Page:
A Pennsylvania school transportation business owner has pleaded guilty to tax evasion.
Brian Propst, 51, of Greenfield Township, Pennsylvania, pleaded guilty before the U.S. District Court Judge Robert D. Mariani to a charge of tax evasion, the United States Attorney’s Office for the Middle District of Pennsylvania said in a statement.
Propst operates DKB Transportation Inc., a bus company that provides transportation for various school districts in Northeastern Pennsylvania. From 2016 through 2019, DKB Transportation employed a number of individuals, about one-half of whom Propst paid “under the table,” with no employment tax money withheld or paid to the IRS, according to United States Attorney Gerard M. Karam.
Propst agreed to cooperate fully with the IRS and to pay all taxes owed together with interest and penalties as determined by the court. The combined maximum penalty under federal law for this offense is five years in prison, a term of supervised release following imprisonment and a fine.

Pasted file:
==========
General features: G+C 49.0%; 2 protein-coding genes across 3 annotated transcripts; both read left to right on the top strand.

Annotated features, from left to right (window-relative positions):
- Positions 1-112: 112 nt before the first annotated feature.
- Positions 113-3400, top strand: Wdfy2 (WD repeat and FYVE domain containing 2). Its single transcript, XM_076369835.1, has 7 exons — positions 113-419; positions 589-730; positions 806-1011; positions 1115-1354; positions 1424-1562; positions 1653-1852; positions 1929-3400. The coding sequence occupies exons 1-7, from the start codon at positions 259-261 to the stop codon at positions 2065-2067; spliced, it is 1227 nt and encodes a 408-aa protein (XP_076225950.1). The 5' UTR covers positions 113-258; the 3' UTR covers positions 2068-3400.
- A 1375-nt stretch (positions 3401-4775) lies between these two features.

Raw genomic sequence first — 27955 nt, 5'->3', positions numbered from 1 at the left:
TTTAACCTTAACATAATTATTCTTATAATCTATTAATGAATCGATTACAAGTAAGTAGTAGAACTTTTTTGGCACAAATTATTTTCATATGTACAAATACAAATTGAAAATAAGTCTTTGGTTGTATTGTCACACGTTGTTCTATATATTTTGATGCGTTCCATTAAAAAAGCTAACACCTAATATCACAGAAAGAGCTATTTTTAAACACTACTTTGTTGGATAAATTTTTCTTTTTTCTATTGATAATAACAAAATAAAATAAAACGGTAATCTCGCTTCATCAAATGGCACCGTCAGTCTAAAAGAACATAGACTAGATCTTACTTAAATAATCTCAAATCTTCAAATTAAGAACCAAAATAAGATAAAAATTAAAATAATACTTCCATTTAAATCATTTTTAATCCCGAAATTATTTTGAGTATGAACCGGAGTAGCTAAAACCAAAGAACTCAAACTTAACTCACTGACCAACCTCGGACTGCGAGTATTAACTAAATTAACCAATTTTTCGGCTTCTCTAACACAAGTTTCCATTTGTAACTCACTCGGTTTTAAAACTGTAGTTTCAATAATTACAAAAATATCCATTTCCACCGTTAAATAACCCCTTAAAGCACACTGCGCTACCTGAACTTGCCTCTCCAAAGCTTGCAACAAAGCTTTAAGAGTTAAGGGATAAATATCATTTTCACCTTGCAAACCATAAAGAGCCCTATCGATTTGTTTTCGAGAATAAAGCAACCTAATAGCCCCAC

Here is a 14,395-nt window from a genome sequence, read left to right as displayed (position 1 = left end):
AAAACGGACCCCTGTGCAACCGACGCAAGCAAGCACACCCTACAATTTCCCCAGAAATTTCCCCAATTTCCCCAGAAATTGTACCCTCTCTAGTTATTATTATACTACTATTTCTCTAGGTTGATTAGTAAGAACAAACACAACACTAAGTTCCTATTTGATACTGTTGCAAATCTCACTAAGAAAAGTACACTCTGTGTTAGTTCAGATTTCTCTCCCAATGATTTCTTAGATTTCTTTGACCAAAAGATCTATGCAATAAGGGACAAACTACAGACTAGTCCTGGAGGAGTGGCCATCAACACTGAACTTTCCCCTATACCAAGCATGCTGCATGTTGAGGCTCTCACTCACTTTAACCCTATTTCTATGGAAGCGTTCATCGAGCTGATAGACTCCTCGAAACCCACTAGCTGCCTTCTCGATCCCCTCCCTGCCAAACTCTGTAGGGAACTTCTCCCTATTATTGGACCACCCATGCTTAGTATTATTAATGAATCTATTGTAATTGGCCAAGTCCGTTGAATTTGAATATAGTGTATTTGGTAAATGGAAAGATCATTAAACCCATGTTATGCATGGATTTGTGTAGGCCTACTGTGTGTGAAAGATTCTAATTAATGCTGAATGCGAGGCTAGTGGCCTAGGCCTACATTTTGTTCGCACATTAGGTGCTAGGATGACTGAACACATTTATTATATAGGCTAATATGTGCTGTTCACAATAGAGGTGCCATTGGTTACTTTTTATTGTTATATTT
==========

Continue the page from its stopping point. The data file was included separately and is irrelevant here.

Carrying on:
The Scranton Office of the IRS Criminal Investigation investigated this case.
Unreported employment is estimated to be a $2 trillion economy, and the IRS claims that the government loses $500 billion in tax revenue annually due to unpaid taxes from both the employer and employee. The federal agency says that working under the table creates havoc for businesses, workers, and the government because these cash payments are difficult to trace or quantify.
Under federal law, it is perfectly legal for an employer to pay his or her employees using cash, but the payments must be reported to the IRS in a timely and accurate fashion. An employer’s failure to report employee wages is going “under the table” or “off the books,” which constitutes a serious violation of the Internal Revenue Code. Employers are required to deposit and withhold a variety of employment taxes, regardless of whether their workers are paid in cash or by other means, such as direct deposit.